Back in November, the Wall Street Journal reported that Mayor de Blasio had spent a record $1.6 billion on homeless services since taking office three years prior, a 60 percent increase that came with 20 percent more New Yorkers in city shelters. Now, as shared by the Post, Comptroller Scott Stringer says that homeless spending will reach a whopping $2.3 billion when this fiscal year ends on June 30th, almost twice the $1.2 billion spent three years ago. “We have to pause and ask ourselves, are we seeing results?” he said.
Of the $2.3 billion, $1.4 billion is expected to go towards housing families and single adults in shelters, $400 million towards homeless-prevention and anti-eviction services, and $188 million on rental subsidies.
An additional $102 million was spent in calendar year 2016 on de Blasio’s controversial initiative of using commercial hotel rooms to fill in the gaps from the shelter system. Stringer has been vocally against the practice, and in December, following the Mayor’s request for an additional 500 hotel rooms, he released a report that showed since November 2015, the city booked 425,000 hotel rooms, which cost more than $72.9 million. As 6sqft noted, as of November 2016, “there were 5,881 homeless New Yorkers staying in hotels, with the average nightly bill climbing from $163 to $194 over the past year.” Yesterday, Stringer re-emphasized his feelings: “We’ve talked about the outrageous costs of commercial hotels and the human costs of placing families with children in those hotels with no services and no hope.”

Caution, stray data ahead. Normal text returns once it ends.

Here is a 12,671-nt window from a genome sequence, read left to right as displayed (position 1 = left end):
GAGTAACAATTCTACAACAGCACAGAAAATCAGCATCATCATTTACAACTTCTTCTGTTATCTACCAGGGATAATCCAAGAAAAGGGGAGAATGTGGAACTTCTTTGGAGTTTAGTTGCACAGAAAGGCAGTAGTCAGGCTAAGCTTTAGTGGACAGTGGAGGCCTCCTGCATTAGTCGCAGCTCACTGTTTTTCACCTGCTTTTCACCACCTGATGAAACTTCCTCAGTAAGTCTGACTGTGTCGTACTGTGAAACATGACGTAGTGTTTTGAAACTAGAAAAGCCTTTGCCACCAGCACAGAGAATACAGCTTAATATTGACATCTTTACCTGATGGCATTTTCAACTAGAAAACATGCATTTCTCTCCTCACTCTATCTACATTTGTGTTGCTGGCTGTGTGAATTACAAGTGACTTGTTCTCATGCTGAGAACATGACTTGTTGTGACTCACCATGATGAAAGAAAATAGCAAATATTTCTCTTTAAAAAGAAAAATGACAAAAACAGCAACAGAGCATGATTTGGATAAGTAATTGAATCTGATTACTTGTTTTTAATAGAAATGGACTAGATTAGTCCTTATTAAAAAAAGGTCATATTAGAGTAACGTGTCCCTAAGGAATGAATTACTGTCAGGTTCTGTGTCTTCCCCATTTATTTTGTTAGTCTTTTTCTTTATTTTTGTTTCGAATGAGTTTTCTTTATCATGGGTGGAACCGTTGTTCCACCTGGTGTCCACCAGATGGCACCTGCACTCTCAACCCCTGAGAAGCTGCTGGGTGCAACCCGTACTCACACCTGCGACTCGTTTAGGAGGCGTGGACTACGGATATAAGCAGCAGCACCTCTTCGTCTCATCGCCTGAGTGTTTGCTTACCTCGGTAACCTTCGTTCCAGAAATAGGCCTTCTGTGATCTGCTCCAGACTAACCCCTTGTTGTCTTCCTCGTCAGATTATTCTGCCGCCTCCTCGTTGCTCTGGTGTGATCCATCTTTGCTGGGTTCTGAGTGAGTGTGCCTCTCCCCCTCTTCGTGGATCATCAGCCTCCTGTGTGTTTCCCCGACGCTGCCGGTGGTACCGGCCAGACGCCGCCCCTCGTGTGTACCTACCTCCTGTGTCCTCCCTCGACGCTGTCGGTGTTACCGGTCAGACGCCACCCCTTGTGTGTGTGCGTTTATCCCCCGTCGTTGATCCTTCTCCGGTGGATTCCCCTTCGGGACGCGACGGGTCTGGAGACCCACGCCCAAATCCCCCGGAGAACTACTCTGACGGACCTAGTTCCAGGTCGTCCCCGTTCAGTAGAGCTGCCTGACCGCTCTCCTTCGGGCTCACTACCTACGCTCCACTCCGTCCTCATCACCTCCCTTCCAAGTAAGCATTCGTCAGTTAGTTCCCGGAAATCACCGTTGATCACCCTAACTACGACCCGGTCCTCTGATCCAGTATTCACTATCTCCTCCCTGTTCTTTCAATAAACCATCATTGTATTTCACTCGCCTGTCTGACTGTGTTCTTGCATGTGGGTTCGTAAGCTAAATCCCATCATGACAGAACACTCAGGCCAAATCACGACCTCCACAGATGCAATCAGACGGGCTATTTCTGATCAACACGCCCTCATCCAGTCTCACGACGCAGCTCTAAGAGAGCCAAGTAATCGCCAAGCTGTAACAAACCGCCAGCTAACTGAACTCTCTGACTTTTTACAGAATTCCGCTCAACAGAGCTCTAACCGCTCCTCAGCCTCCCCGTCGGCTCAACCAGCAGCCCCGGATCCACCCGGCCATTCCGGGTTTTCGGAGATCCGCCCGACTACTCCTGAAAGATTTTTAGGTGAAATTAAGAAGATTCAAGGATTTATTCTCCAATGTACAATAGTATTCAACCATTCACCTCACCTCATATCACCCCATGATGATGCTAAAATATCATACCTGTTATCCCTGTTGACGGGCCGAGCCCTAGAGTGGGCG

Though city officials haven’t disputed Stringer’s analysis, they do present their own stats, such as a 24 percent decrease in evictions after funding for tenant legal services was increased to $62 million and the 51,500 people who moved from shelters into permanent housing thanks to rental subsidies. But city records show the shelter count currently at 60,155, still up 20 percent.
Moreover, DNAinfo shares today an analysis by the Institute for Children, Poverty, and Homelessness that says in the 2014-15 school year, one in eight public school students had experienced homelessness in the past five years. During the 2015-16 school year, 105,445 children in grades K-12 were homeless, up from 82,000 the year prior.
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